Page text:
The videos here — the  majesty of Mendelssohn’s  anthem in  Alan Silvestri’s arrangement of “Hark! The Herald…,” contrasted with its  quiet message to Charlie Brown and connected by the intimacy of Johnny Mathis asking, “Do You Hear What I Hear?” — allow us to experience various ways the Lord speaks:  with herald trumpets and a sweet, still voice.

See December Archives (left) for other “Carol Story” stories.

LEARN MORE:  “Carol Story” The Script

LEARN MORE:  “Carol Story” Live


Alan Silvestri

Alan Anthony Silvestri is an American composer and conductor known for his film and television scores. He is best known for his frequent collaboration with Robert Zemeckis.  He is a two-time Academy Award and Golden Globe Award nominee, and a three-time Saturn Award and Primetime Emmy Award recipient. 

LEARN MORE: The Film Music of Alan Silvestri.


Vince Guaraldi


Vincent Anthony Guaraldi was an American jazz pianist noted for his innovative compositions and arrangements and for composing music for animated television adaptations of the “Peanuts” comic strip, as well as his performances on piano as a member of Cal Tjader’s 1950s ensembles and for his own solo career which included the radio hit Cast Your Fate to the Wind. 

LEARN MORE: The Guaraldi-Peanuts Connection.


Johnny Mathis

John Royce “Johnny” Mathis is an American singer of popular music. According to Guiness Music Chart historian Paul Gambacini, Johnny Mathis has sold well over 360 Million Records Worldwide making him the 3rd biggest selling artist of the 20th Century. Mathis has received the Grammy Lifetime Achievement Award and has been inducted into the Grammy Hall of Fame for three separate recordings.

LEARN MORE:  Johnny Mathis Biography.

LEARN MORE: Donate and Partner with Kingdom Impact Theater.

Carol Story: A Silent Night Anniversary

Silent Night” is the quintessential Christmas song. It’s virtually impossible for any artist to record a Christmas album and not have a rendition.  In this 200th anniversary of the song’s creation, we thought  it fun to expand the variety of recordings of the song to show its durability and to underscore the need to not let musicality overshadow the message of the lyrics.

Sis. Vanetta Pinn, who curated our Carol Story YouTube Playlist, included versions by Mariah CareyJustin Bieber and Boyz II Men for our re-posting consideration.  We’ve linked these videos to give a glimpse of vocal variations, musical arranging and technical production growth through the years.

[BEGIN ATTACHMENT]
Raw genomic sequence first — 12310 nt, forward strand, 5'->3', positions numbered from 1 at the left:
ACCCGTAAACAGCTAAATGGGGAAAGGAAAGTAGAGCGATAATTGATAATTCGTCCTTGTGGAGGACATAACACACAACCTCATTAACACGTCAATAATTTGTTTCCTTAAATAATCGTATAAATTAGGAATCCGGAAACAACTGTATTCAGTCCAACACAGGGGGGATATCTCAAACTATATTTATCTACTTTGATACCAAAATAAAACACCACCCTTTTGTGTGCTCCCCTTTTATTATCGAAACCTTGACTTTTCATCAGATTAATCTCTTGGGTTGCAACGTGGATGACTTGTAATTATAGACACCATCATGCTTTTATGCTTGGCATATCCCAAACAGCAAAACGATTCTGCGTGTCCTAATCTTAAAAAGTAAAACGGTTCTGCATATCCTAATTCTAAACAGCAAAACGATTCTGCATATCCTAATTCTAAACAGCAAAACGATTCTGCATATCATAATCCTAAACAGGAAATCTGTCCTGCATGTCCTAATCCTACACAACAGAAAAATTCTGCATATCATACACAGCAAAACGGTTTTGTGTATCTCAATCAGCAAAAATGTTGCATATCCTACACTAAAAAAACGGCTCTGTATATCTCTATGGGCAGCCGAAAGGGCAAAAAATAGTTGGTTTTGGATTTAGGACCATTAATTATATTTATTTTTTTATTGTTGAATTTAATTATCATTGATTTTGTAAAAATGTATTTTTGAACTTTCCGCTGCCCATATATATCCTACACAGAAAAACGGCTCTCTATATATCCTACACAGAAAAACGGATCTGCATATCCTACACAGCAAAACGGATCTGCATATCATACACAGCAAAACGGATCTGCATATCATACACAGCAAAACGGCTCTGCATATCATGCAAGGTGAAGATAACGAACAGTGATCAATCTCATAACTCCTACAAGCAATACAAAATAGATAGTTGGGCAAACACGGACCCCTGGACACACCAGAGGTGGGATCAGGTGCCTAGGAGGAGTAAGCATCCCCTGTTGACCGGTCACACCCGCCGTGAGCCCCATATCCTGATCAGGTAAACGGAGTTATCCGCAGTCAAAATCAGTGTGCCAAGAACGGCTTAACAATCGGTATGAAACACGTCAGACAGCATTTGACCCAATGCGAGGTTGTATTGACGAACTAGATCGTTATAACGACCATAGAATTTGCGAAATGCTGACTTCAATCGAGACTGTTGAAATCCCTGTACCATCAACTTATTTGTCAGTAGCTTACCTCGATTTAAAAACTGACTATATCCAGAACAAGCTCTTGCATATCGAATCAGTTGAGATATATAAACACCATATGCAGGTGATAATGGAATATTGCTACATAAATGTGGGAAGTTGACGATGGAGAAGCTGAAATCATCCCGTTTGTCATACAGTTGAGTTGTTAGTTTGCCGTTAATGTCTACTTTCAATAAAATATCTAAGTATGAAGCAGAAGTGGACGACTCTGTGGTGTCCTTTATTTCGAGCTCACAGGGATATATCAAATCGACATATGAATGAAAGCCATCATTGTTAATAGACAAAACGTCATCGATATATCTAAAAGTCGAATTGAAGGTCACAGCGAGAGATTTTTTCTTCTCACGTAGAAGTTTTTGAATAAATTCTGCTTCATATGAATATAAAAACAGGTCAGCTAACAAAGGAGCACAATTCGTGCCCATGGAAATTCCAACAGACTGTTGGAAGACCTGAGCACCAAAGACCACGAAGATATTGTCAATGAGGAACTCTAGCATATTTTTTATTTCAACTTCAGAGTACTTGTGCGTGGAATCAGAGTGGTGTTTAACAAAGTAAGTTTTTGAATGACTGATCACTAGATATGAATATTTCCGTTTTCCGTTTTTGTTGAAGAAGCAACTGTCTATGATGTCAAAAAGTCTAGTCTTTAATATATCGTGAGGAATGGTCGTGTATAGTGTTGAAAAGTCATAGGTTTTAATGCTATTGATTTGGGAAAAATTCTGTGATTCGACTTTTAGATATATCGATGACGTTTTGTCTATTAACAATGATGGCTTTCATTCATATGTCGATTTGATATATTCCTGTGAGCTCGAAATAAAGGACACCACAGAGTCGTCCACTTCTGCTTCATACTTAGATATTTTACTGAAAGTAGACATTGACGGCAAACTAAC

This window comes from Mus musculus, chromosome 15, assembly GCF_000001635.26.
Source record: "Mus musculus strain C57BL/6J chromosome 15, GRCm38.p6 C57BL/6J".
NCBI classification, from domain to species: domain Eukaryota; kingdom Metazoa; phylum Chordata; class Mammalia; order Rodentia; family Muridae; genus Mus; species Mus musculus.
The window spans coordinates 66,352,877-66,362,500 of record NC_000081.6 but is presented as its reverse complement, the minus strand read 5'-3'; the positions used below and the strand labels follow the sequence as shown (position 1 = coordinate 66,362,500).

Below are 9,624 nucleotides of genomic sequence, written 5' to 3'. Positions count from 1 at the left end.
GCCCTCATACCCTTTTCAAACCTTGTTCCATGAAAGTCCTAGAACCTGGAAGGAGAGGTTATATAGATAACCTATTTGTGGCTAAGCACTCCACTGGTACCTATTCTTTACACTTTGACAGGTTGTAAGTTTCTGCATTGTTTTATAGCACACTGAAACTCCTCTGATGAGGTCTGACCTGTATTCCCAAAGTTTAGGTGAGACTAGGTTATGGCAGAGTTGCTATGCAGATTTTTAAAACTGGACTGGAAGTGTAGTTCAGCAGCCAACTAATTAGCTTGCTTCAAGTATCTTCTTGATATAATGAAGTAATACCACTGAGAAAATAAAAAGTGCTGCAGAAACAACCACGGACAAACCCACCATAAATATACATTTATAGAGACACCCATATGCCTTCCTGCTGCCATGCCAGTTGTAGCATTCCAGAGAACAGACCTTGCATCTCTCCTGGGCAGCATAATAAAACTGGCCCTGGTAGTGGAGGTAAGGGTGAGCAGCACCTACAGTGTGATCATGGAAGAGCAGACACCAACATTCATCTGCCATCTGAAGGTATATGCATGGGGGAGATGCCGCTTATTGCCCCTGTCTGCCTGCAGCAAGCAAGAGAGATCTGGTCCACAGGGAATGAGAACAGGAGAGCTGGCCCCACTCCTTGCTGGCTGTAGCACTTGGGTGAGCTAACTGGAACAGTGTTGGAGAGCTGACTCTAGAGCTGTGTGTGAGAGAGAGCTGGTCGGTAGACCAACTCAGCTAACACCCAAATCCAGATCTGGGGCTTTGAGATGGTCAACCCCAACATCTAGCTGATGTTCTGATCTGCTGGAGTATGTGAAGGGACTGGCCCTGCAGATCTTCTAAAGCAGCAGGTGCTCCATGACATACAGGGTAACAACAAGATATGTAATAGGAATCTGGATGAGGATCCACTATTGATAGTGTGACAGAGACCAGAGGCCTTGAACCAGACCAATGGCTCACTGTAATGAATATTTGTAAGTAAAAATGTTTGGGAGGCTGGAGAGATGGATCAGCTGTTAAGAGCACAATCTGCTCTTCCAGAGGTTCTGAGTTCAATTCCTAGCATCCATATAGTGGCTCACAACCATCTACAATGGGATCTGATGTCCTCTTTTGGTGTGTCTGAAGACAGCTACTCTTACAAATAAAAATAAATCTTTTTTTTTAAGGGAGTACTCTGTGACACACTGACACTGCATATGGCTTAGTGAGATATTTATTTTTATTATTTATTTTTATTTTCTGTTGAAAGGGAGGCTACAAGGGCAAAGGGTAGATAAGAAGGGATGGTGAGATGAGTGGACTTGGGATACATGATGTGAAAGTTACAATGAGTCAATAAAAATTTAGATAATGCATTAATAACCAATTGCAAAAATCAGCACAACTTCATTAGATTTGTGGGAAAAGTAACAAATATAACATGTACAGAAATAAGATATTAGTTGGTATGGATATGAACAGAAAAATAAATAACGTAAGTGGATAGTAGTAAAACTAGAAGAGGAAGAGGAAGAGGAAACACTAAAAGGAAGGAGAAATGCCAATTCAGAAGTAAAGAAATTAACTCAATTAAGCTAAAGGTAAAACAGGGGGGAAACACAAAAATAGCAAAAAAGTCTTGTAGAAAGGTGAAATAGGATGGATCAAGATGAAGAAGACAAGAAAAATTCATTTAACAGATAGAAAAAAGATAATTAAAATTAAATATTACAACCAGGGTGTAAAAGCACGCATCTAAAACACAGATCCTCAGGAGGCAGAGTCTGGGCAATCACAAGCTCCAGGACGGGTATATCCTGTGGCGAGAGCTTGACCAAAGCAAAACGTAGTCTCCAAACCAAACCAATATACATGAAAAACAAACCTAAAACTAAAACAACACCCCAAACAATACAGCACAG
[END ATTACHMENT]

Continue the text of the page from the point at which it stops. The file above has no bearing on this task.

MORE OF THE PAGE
LEARN MORE:  “Silent Night” 200th anniversary observations

We’ve also included a medley by KIT Ministries co-founder Vikki J. Myers as a sample of how Christmas music can be merged with non-seasonal worship selections to give a sense of how the Christmas message lasts beyond the holidays.

However, for the purposes of our #CarolStory live presentation, the renditions that best  reflect the backstory nuances are by Andrea Bocelli and Mahalia Jackson . 

See December Archives (left) for other “Carol Story” stories.

In the context of #CarolStory,  the 10-minute worship play, “Silent Night” is woven with five other standard carols — “It Came Upon a Midnight Clear,” “O Holy Night,” “Hark! The Herald,” “O Little Town of Bethlehem,” and “The Hallelujah Chorus” to establish the atmosphere of fear, awe and respect that the shepherds experienced when the Heavenly Host appeared on “The Night” when Christ was born. (The Gospel of Luke, Chapter 2, verses 8-15)

LEARN MORE:  “Carol Story” The Script

Bocelli, singing in Italian, brings to mind the European feel of the original German carol written by Franz Gruber.  We wonder how Gruber may respond to the variety of arrangements of the song, especially considering the urgent and somewhat controversial circumstances  under which he wrote the piece for Christmas Eve 1818.

LEARN MORE:  History of “Silent Night”

There’s a nostalgic prejudice for Mahalia Jackson’s version.  It was among the first “church” Christmas songs I heard (as opposed to the just-released “Frosty,” “Rudolph” and “Jingle Bell Rock,”) and was a family favorite.  Mother was not a singer but held her own singing along whenever the record  (as in vinyl) played , or when the Spirit moved her to burst into song  while baking cookies — thinking she was alone in the kitchen in the middle of the night.

As with other selections in this piece, the lyrics of “Silent Night” are woven throughout the play to move the story along and work effectively as scene exposition transitioning between scenes.

​LEARN MORE:“Carol Story” Live


Andrea Bocelli

Andrea Bocelli, “Silent Night” (Italian)

Andrea Bocelli is an Italian singer, songwriter, and record producer. Celin Dion, with whom he recorded “The Prayer,”  has said that “if God would have a singing voice, he must sound a lot like Andrea Bocelli.” 

Bocelli has recorded 15 solo studio albums of both pop and classical music, three greatest hits albums, and nine complete operas, selling over 90 million records worldwide. He has had success as a crossover performer, bringing classical music to the top of international pop charts.